(27.) Comparing the printing manuals of Joseph Moxon (1683) and John Smith (1755), Lisa Maruca describes an evolving view of typography in the eighteenth century as a "transparent manifestation of the Author's will," which rests on the "erasure of the printer from the scene of textual creation" (324). Piroux discusses Enlightenment ideals of print transparency in the Encyclopedic of Diderot and d'Alembert ("The Encyclopedist").
(28.) Alexandre Jerome Loyseau de Mauleon to Rousseau, 18 Feb. 1761, letter 1302 in Electronic Enlightenment and Correspondance complete 8: 130-32.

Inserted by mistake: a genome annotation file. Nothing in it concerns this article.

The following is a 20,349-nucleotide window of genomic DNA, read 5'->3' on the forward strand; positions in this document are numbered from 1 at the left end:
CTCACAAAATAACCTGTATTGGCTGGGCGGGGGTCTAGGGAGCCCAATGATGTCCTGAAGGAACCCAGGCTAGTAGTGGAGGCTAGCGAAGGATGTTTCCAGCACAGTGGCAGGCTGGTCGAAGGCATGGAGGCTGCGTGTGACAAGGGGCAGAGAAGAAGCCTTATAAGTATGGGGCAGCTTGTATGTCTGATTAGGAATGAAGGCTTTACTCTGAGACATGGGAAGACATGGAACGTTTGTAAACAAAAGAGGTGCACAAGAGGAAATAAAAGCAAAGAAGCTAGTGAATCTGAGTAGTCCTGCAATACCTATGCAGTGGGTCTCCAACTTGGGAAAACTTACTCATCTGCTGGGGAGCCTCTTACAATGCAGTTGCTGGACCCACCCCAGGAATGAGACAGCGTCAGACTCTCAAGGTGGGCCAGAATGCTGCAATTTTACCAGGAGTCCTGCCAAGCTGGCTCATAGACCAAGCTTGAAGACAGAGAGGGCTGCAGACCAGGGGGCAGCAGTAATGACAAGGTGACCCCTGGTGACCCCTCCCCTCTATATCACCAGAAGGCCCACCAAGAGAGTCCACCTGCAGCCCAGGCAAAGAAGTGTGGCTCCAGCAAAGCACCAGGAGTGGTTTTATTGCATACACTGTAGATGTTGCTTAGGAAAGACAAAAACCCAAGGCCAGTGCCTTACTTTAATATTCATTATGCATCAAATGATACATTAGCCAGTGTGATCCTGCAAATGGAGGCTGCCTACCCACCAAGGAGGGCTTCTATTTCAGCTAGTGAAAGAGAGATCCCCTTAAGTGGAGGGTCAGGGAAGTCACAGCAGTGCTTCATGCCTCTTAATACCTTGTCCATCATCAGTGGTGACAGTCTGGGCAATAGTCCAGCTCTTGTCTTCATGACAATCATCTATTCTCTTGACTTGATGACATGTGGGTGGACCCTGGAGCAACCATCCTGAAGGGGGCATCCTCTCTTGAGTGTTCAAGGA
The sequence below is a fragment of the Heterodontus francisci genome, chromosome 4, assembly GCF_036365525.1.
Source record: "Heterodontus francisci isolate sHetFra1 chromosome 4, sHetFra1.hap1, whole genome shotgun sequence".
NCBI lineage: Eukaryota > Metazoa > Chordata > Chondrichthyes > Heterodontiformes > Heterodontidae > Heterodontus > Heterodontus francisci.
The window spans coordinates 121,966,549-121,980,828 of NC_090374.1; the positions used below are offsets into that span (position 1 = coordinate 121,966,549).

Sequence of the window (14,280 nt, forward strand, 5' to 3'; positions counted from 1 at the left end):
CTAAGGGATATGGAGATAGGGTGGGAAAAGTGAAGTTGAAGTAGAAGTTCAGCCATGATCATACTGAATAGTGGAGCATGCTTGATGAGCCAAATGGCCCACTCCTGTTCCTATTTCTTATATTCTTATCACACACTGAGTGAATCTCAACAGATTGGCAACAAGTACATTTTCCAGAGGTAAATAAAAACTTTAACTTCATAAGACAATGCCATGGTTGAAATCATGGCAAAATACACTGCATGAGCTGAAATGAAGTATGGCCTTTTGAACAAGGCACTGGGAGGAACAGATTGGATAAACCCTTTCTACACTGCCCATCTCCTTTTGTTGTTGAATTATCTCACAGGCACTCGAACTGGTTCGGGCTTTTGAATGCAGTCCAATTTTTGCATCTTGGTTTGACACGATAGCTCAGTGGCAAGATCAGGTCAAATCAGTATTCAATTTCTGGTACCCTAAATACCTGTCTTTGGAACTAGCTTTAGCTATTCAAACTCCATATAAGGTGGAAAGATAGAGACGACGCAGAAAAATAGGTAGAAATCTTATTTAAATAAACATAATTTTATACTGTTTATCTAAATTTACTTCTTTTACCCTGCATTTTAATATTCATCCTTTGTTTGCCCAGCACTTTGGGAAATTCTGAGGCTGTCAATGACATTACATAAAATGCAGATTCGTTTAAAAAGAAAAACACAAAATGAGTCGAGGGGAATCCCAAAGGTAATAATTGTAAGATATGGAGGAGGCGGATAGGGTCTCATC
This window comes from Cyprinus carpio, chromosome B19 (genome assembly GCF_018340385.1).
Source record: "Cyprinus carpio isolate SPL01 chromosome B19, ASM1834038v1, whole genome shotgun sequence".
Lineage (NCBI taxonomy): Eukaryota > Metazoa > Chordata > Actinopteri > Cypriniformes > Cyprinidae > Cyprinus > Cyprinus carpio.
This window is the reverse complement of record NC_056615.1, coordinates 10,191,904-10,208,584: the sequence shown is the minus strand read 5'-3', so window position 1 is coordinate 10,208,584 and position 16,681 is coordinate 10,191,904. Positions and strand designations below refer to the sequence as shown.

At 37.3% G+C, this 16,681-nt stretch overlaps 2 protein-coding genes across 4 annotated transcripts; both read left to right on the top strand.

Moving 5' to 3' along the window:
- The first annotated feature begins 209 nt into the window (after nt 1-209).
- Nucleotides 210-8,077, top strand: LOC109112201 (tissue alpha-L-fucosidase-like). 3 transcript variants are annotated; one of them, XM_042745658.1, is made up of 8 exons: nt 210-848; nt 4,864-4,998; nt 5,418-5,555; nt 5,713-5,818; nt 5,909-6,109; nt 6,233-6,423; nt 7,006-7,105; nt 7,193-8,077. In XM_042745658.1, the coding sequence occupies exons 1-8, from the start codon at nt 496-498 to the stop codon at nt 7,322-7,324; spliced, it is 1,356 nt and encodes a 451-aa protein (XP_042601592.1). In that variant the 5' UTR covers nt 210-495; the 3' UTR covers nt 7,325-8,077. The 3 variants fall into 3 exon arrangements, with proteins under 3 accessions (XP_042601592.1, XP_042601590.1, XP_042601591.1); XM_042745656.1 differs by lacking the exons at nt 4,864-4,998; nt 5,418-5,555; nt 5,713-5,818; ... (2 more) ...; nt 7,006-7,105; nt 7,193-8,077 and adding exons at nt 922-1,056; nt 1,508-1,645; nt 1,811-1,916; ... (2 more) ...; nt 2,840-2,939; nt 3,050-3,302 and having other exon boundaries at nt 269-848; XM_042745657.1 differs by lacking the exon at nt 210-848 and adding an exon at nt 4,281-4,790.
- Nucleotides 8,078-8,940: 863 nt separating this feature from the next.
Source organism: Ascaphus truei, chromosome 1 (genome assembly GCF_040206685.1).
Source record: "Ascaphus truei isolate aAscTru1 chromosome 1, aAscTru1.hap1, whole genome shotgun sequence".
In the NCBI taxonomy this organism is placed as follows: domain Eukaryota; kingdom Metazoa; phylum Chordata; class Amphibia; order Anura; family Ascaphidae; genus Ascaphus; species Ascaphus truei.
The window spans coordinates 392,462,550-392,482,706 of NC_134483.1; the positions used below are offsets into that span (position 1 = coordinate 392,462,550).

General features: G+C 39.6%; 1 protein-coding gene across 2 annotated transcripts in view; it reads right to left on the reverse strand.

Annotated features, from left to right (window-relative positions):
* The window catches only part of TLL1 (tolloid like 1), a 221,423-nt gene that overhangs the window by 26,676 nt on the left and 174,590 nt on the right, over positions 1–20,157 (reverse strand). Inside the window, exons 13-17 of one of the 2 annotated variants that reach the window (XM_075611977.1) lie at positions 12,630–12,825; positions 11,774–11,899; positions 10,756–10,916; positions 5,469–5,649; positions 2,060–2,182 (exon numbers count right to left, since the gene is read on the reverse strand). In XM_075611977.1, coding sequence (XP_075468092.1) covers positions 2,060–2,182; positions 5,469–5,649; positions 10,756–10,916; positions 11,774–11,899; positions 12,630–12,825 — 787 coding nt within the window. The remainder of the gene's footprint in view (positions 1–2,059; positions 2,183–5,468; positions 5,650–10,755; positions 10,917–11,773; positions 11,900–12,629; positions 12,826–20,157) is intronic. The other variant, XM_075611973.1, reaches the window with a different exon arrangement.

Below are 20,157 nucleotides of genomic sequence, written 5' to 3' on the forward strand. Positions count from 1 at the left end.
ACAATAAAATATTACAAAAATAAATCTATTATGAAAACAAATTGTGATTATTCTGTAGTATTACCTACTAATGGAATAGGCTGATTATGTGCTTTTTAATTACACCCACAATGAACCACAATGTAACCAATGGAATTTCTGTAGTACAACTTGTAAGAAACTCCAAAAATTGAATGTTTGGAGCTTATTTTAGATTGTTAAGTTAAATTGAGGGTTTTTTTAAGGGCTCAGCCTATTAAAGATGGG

(29.) Unknown to Rousseau, 5 Feb. 1761, letter 1263 in Electronic Enlightenment and Correspondance complete, 8: 62-63.
(30.) Gallot to Rousseau, 5 Aug. 1764, letter 3442 in Electronic Enlightenment and Correspondance complete, 21: 12-14.
(31.) Jean Louis Le Cointe to Rousseau, 5 Apr. 1761, letter 1387 in Electronic Enlightenment and Correspondance complete, 8: 292-95. Paige's analysis of reader identification is especially insightful on this issue.
(32.) See McAlpin's related analysis of the question of the "publishability" of letters.
(33.) See also Maruca on the use of italics as a way of countering the effects of mass production by "soften[ing]" the text and rendering it more "personal" and authentic (333).